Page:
A few of us had a monumental day on Sept. 25, 2010 . . . connecting Shoveleater Cave to Hellhole!!!!
Pictured (from left) are Yuri Schwartz, Tommy Shifflett (who helped this one time) and Victor Ursu.
A huge block of cheese was taken from the 2007 Camp to the surface where everyone dug into it to celebrate. I was fortunate enough to be the fourth person through the Torpedo Tube to access HH.
Here Heather Jordan looks at the awesome formations in the Memorial Day Cave’s Starlight Passage.
Memorial Day Cave Trip Report – the LAG Survey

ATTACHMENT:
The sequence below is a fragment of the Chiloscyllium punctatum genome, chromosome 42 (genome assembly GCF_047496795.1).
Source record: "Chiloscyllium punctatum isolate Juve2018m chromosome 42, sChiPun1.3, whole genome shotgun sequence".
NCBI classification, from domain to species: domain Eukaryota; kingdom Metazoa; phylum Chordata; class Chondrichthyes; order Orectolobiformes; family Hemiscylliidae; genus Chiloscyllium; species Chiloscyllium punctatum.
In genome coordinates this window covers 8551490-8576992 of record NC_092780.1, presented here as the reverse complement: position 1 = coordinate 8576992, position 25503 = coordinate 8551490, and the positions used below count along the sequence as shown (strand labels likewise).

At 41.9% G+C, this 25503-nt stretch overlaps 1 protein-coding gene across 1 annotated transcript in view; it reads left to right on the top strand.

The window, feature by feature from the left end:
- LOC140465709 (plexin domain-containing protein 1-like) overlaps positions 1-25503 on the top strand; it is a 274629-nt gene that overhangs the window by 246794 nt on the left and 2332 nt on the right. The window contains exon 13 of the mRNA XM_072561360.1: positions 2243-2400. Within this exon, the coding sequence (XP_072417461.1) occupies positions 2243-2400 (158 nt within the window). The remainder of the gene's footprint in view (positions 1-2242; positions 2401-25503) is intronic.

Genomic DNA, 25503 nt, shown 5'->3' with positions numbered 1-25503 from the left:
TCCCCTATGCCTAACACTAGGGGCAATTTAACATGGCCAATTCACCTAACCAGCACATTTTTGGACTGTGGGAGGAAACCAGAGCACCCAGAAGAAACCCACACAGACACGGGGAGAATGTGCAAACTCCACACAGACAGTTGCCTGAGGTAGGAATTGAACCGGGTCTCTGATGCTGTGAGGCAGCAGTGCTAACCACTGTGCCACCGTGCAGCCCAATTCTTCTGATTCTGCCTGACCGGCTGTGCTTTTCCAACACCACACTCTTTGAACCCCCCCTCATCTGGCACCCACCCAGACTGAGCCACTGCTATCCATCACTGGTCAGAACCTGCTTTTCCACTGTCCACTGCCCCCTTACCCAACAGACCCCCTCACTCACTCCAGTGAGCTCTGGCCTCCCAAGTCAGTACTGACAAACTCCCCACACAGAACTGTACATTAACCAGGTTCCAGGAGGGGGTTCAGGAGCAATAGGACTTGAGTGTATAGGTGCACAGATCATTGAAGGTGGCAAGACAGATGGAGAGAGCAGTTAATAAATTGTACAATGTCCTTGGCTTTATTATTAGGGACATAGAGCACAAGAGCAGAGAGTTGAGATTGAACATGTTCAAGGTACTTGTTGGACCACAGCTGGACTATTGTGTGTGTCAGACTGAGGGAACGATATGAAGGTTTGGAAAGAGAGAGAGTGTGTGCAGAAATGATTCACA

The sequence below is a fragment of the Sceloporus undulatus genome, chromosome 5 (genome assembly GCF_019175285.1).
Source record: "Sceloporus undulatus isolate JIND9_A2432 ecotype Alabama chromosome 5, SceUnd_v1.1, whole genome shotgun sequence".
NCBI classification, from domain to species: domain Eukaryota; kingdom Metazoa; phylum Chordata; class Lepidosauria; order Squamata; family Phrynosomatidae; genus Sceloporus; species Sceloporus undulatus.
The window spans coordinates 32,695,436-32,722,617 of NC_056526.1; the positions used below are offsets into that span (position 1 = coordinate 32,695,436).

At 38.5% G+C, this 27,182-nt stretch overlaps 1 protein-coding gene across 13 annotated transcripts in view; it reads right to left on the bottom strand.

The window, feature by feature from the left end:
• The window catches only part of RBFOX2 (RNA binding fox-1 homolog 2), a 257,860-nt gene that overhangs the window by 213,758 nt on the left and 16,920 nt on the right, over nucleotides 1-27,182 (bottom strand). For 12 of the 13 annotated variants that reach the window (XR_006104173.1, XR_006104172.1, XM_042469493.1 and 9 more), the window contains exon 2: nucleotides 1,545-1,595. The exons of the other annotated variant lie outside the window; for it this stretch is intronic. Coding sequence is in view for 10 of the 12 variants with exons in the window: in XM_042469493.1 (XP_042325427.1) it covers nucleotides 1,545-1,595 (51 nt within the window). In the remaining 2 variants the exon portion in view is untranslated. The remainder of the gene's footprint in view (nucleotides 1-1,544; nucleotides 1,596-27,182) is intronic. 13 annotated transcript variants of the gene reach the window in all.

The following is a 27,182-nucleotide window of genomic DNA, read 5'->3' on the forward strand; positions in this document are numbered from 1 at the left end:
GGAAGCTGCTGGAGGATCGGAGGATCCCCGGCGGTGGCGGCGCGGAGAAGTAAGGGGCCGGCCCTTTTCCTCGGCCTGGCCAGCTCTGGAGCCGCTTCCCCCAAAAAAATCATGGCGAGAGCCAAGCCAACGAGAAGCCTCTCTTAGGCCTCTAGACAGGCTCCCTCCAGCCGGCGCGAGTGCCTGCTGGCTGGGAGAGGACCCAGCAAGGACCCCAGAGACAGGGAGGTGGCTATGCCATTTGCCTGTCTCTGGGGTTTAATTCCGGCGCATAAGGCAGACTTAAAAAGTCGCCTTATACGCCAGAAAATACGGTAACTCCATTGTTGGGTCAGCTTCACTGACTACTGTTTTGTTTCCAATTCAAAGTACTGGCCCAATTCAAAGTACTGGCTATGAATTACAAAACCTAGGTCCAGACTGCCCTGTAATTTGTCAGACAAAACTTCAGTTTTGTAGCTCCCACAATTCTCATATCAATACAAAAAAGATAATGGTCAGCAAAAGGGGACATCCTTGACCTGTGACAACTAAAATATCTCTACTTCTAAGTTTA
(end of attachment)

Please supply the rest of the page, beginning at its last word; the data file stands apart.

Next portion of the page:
by Nikki Fox
We met for the traditional breakfast at the Gateway to meet a rather small crowd, compared to the previous month. Chris and I met up with our team — Kurt Waldron and Heather Jordan. It was both their first time into MDC. We preceded to the cave and got underground around 10:30 a.m.
We made it to the western upper level by the new route Aaron rigged the month before: the CC connection drop. First order of business was to tie a handline on the very muddy slope in the LAC/CC connection room. I tied a couple of foot loops in the bottom so I could get on the slope without aid. We stopped for lunch at the Bison Room before starting our survey. Our plan was to survey the left borehole passage from the Bison Room since we were sans drill.
With our group of four, Chris remained on backsight the whole time as Kurt and Heather switched on and off on foresight. Heather helped me with measurements for profiles, which was nice for a change.